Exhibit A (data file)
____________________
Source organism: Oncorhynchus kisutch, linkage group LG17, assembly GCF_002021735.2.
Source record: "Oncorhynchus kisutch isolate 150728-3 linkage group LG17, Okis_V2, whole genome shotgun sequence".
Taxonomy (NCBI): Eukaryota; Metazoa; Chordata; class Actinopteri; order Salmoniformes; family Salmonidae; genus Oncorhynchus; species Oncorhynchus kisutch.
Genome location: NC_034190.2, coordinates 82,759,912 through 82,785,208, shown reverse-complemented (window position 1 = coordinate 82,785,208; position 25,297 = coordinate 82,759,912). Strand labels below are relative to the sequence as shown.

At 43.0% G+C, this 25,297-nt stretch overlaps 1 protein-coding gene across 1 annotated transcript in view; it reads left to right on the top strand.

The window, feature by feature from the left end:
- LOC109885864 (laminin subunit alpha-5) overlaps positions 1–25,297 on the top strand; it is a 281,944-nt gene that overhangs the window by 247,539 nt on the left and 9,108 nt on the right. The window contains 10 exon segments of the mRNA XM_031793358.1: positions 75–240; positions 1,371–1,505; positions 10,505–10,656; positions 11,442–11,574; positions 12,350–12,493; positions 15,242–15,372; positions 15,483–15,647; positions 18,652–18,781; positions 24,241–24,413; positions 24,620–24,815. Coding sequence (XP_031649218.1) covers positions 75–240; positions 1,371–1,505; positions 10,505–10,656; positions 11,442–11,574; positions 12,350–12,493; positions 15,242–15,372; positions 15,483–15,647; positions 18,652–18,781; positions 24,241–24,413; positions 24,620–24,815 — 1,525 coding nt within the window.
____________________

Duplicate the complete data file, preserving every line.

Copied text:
Source organism: Oncorhynchus kisutch, linkage group LG17, assembly GCF_002021735.2.
Source record: "Oncorhynchus kisutch isolate 150728-3 linkage group LG17, Okis_V2, whole genome shotgun sequence".
Taxonomy (NCBI): Eukaryota; Metazoa; Chordata; class Actinopteri; order Salmoniformes; family Salmonidae; genus Oncorhynchus; species Oncorhynchus kisutch.
Genome location: NC_034190.2, coordinates 82,759,912 through 82,785,208, shown reverse-complemented (window position 1 = coordinate 82,785,208; position 25,297 = coordinate 82,759,912). Strand labels below are relative to the sequence as shown.

At 43.0% G+C, this 25,297-nt stretch overlaps 1 protein-coding gene across 1 annotated transcript in view; it reads left to right on the top strand.

The window, feature by feature from the left end:
- LOC109885864 (laminin subunit alpha-5) overlaps positions 1–25,297 on the top strand; it is a 281,944-nt gene that overhangs the window by 247,539 nt on the left and 9,108 nt on the right. The window contains 10 exon segments of the mRNA XM_031793358.1: positions 75–240; positions 1,371–1,505; positions 10,505–10,656; positions 11,442–11,574; positions 12,350–12,493; positions 15,242–15,372; positions 15,483–15,647; positions 18,652–18,781; positions 24,241–24,413; positions 24,620–24,815. Coding sequence (XP_031649218.1) covers positions 75–240; positions 1,371–1,505; positions 10,505–10,656; positions 11,442–11,574; positions 12,350–12,493; positions 15,242–15,372; positions 15,483–15,647; positions 18,652–18,781; positions 24,241–24,413; positions 24,620–24,815 — 1,525 coding nt within the window.